Monday, December 21, 2015
MMGM- Alistair Grim's Odditorium
It's Marvelous Middle Grade Monday at Ramblings of a Wannabe Scribe and What Are You Reading? day at Teach Mentor Texts and Unleashing Readers. It's also Nonfiction Monday.
As hard as I try to read everything that is published for the middle grade market, there are always books I miss. I love it when authors contact me personally about something I haven't seen, ESPECIALLY when they take the time to read my Review Policy (right there, on the right!) and to use proper polite letter form! Fantasy books are rarely my personal favorites, so when I can understand a fantasy book and enjoy it, it's sure to be a winner with my students. The sequel to book one, Alistair Grim's Aquaticum, comes out 5 January 2016, so if you're looking for a last minute holiday gift for a fantasy fan, I'd buy Odditorium and then plan on picking up Oddaquaticum to have on have for when cabin fever attacks after too many snow days!
Funaro, Gregory. Alistair Grim's Odditorium
January 6th 2015 by Disney-Hyperion
Copy provided by the author
Grubb was abandoned as a baby at the house of the Smears. Mrs. Smears is fairly nice, but she passes away when Grubb is six, and Mr. Smears keeps the boy only because he can be useful in his chimney sweeping business. When cleaning chimneys at the local pub, Grubb manages to cause quite a commotion, and ends up stowing away in a carriage, since he knows he can never go back to Mr. Smears. When the carriage flies, however, he doesn't know quite what to make of it! He is discovered by the kindly Nigel, who tells him that he is now in the Odditorium. This is a collection of odd individuals in an even odder building, and Grubb is warned not to notice too much. Mrs. Pinch, the housekeeper, gets him cleaned up, and he hears Cleona talking to her uncle, Mr. Grim. Grubb also ends up in possession of a talking watch, Mack, that glows blue with "animus", and that's the start of a cataclysm of trouble. When Grubb is out and about with Mack in his pocket, his pocket is picked and the dogs of doom are unleashed. Nigel says that things will probably be okay, but when the two return, they are given handbills to pass out that announce the opening of the Odditorium. Mr. Dreary is pressuring Mr. Grim to open even though he is not ready, and the results are catastrophic. The dogs of doom alert their master, Prince Nightshade, and soon the shadesmen attack the Odditorium, trying to retrieve the animus for their dark master. Mr. Grim sets the Odditorium flying, and soon Grubb is catapulted into a world of banshees, sirens, shinobi warriors and other creatures, few of which have his best interest at heart!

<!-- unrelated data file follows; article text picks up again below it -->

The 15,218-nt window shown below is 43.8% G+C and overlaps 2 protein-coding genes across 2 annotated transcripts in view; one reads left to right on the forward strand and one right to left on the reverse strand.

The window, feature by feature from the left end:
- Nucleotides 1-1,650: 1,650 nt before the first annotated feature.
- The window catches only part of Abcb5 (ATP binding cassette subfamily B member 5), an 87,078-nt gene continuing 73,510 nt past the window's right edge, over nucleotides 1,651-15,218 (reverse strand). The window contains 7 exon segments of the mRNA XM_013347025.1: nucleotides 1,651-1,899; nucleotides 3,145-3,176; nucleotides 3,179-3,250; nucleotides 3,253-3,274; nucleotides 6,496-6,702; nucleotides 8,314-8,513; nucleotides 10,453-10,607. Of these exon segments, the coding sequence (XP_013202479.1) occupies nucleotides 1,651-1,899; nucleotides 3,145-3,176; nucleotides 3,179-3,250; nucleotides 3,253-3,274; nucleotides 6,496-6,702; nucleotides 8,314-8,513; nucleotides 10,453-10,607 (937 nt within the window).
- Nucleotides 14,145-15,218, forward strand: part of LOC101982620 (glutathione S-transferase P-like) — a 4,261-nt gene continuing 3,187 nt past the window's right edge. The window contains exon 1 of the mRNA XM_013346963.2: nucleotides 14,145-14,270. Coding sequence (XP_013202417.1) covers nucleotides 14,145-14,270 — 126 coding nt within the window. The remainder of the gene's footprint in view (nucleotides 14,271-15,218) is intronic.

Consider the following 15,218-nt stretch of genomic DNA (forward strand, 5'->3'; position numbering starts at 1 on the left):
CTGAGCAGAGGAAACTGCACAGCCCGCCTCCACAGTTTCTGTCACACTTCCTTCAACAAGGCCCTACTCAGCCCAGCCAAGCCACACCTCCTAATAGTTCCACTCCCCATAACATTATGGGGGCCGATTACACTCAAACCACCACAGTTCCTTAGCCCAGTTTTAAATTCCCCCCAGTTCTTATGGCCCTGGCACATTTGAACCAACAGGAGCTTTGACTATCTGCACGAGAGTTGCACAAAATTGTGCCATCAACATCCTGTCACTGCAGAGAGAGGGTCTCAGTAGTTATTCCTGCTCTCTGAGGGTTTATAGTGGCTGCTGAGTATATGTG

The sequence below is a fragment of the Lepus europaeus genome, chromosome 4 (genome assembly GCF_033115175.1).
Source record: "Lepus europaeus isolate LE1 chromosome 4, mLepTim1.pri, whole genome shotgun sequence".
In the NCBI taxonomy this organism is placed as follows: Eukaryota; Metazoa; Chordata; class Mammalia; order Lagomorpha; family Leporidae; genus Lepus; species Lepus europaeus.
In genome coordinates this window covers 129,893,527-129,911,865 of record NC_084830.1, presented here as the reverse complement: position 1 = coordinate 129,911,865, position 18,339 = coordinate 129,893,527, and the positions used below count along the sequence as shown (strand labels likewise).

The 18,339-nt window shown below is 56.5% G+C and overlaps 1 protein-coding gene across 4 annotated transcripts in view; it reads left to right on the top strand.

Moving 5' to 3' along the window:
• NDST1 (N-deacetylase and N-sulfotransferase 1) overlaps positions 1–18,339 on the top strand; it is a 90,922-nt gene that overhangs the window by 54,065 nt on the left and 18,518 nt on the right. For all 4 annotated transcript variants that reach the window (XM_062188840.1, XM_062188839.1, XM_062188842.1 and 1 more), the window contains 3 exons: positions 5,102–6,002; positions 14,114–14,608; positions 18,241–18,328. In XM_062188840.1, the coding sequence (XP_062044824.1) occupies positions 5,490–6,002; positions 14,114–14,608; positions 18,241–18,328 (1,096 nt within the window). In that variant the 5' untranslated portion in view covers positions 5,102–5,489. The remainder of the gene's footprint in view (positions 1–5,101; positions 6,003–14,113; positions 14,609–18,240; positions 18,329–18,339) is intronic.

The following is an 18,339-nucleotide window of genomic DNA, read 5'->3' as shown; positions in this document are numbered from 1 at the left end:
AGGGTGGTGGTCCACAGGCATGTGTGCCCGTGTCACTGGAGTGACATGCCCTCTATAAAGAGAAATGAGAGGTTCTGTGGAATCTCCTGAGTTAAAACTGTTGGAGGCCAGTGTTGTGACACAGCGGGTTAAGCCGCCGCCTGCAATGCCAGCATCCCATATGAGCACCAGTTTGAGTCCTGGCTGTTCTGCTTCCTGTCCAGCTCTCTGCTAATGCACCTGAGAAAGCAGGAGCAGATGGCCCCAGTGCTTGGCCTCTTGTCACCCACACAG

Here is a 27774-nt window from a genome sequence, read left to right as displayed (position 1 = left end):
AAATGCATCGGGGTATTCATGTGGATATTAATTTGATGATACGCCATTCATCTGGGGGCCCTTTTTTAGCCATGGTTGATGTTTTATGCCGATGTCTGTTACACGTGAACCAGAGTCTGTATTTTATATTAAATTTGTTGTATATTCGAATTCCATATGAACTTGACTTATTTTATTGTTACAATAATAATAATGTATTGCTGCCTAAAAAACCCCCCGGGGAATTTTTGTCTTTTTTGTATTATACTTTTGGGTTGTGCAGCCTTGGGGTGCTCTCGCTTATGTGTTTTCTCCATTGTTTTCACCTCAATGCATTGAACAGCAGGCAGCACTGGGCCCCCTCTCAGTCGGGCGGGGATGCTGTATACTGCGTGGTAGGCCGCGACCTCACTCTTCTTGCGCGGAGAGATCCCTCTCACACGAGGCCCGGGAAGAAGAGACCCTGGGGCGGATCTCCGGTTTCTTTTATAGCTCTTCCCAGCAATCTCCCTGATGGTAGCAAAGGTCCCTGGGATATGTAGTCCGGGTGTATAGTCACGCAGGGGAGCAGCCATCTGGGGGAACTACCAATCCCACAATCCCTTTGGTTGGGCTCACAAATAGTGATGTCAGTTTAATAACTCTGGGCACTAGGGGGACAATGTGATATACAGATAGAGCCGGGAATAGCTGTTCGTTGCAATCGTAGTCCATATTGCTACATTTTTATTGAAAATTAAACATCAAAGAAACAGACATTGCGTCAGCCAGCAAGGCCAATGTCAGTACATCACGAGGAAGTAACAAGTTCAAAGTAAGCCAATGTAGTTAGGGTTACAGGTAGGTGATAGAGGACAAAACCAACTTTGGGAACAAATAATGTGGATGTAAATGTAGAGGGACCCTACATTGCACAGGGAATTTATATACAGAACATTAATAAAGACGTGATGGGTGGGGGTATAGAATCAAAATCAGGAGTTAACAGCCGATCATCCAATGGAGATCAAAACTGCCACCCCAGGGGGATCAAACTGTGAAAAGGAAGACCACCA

Grubb's start as an overworked orphan in Victorian England is a good way to start this book; Mrs. Pinch and Mr. Grim seem kindly by comparison, and no matter how hard he is asked to work, the jobs are much easier than sweeping chimneys. The Odditorium is a big mystery to the people in London, since it has been shrouded during its construction, but the fascination with oddities and supernatural elements was significant during this time period, so is a perfect fit.
The characters are well-developed and rather fun. I had hoped for a bigger role for Mrs. Pinch, whose habit of losing her spectacles and her exasperated utterance of "Blind me!" made me think that she was more powerful than she seemed. I just wish she had been used more. Nigel has a fascinating backstory which also rings true for the times, and even though I was a little disappointed that Cleona wasn't more of a friend for Grubb, there was a compelling reason for this!
Akin to Stroud's Lockwood and Co., Haberdasher's Knightley Academy or the New-York Circulating Material Repository in Shulman's The Grimm Legacy, the Odditorium is a fascinating venue of magic and mayhem in which readers will gladly lose themselves.
Since fantasy is not my favorite thing, and I find that lists of characters add a daunting quality to a book (thank goodness the list was at the end, not at the beginning with a map-- that usually causes me to run screaming!), I would have preferred that characters such as Mrs. Pinch and Nigel would have had more roles, and fewer characters would have been introduced once the Odditorium took off flying. Also, I'm never fond of main characters suffering from wounds and/or passing out (as in Nielsen's The False Prince and sequels), and Grubb manages to pass out at least three times. Still, I'll definitely be looking forward to the next book, which is reviewed tomorrow!